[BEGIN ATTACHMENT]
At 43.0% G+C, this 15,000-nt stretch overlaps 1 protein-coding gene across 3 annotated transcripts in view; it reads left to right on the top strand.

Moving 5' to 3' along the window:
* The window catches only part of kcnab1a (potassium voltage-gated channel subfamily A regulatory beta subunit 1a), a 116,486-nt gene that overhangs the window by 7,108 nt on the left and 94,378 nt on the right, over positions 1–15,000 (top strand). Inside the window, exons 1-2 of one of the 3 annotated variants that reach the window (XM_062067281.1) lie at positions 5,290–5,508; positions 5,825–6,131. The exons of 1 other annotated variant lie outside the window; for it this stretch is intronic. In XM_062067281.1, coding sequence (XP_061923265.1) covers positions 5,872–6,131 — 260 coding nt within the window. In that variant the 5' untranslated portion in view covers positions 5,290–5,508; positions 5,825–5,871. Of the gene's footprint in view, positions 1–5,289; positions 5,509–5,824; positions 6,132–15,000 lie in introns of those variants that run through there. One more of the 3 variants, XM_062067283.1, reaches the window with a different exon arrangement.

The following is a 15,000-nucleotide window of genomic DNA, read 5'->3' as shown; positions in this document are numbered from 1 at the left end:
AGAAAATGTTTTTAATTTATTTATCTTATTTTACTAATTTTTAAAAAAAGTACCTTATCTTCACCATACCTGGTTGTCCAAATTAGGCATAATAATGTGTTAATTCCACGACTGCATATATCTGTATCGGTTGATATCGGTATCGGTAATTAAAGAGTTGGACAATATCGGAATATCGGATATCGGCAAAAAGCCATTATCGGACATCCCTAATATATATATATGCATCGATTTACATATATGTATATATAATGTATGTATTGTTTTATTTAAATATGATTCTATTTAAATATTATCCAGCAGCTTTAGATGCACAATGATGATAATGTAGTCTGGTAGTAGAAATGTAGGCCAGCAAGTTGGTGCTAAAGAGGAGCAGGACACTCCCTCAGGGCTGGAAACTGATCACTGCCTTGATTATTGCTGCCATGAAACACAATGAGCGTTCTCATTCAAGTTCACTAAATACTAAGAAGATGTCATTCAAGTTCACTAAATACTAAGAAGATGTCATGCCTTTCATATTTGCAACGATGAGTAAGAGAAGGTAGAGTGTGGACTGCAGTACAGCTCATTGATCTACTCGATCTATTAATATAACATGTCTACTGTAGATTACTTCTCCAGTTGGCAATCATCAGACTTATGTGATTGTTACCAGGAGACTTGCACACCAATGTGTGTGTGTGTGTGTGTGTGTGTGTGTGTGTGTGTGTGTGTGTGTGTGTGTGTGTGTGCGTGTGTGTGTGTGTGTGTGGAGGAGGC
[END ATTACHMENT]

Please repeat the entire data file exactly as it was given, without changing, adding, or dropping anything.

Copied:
At 43.0% G+C, this 15,000-nt stretch overlaps 1 protein-coding gene across 3 annotated transcripts in view; it reads left to right on the top strand.

Moving 5' to 3' along the window:
* The window catches only part of kcnab1a (potassium voltage-gated channel subfamily A regulatory beta subunit 1a), a 116,486-nt gene that overhangs the window by 7,108 nt on the left and 94,378 nt on the right, over positions 1–15,000 (top strand). Inside the window, exons 1-2 of one of the 3 annotated variants that reach the window (XM_062067281.1) lie at positions 5,290–5,508; positions 5,825–6,131. The exons of 1 other annotated variant lie outside the window; for it this stretch is intronic. In XM_062067281.1, coding sequence (XP_061923265.1) covers positions 5,872–6,131 — 260 coding nt within the window. In that variant the 5' untranslated portion in view covers positions 5,290–5,508; positions 5,825–5,871. Of the gene's footprint in view, positions 1–5,289; positions 5,509–5,824; positions 6,132–15,000 lie in introns of those variants that run through there. One more of the 3 variants, XM_062067283.1, reaches the window with a different exon arrangement.

The following is a 15,000-nucleotide window of genomic DNA, read 5'->3' as shown; positions in this document are numbered from 1 at the left end:
AGAAAATGTTTTTAATTTATTTATCTTATTTTACTAATTTTTAAAAAAAGTACCTTATCTTCACCATACCTGGTTGTCCAAATTAGGCATAATAATGTGTTAATTCCACGACTGCATATATCTGTATCGGTTGATATCGGTATCGGTAATTAAAGAGTTGGACAATATCGGAATATCGGATATCGGCAAAAAGCCATTATCGGACATCCCTAATATATATATATGCATCGATTTACATATATGTATATATAATGTATGTATTGTTTTATTTAAATATGATTCTATTTAAATATTATCCAGCAGCTTTAGATGCACAATGATGATAATGTAGTCTGGTAGTAGAAATGTAGGCCAGCAAGTTGGTGCTAAAGAGGAGCAGGACACTCCCTCAGGGCTGGAAACTGATCACTGCCTTGATTATTGCTGCCATGAAACACAATGAGCGTTCTCATTCAAGTTCACTAAATACTAAGAAGATGTCATTCAAGTTCACTAAATACTAAGAAGATGTCATGCCTTTCATATTTGCAACGATGAGTAAGAGAAGGTAGAGTGTGGACTGCAGTACAGCTCATTGATCTACTCGATCTATTAATATAACATGTCTACTGTAGATTACTTCTCCAGTTGGCAATCATCAGACTTATGTGATTGTTACCAGGAGACTTGCACACCAATGTGTGTGTGTGTGTGTGTGTGTGTGTGTGTGTGTGTGTGTGTGTGTGTGTGTGTGTGTGCGTGTGTGTGTGTGTGTGTGGAGGAGGC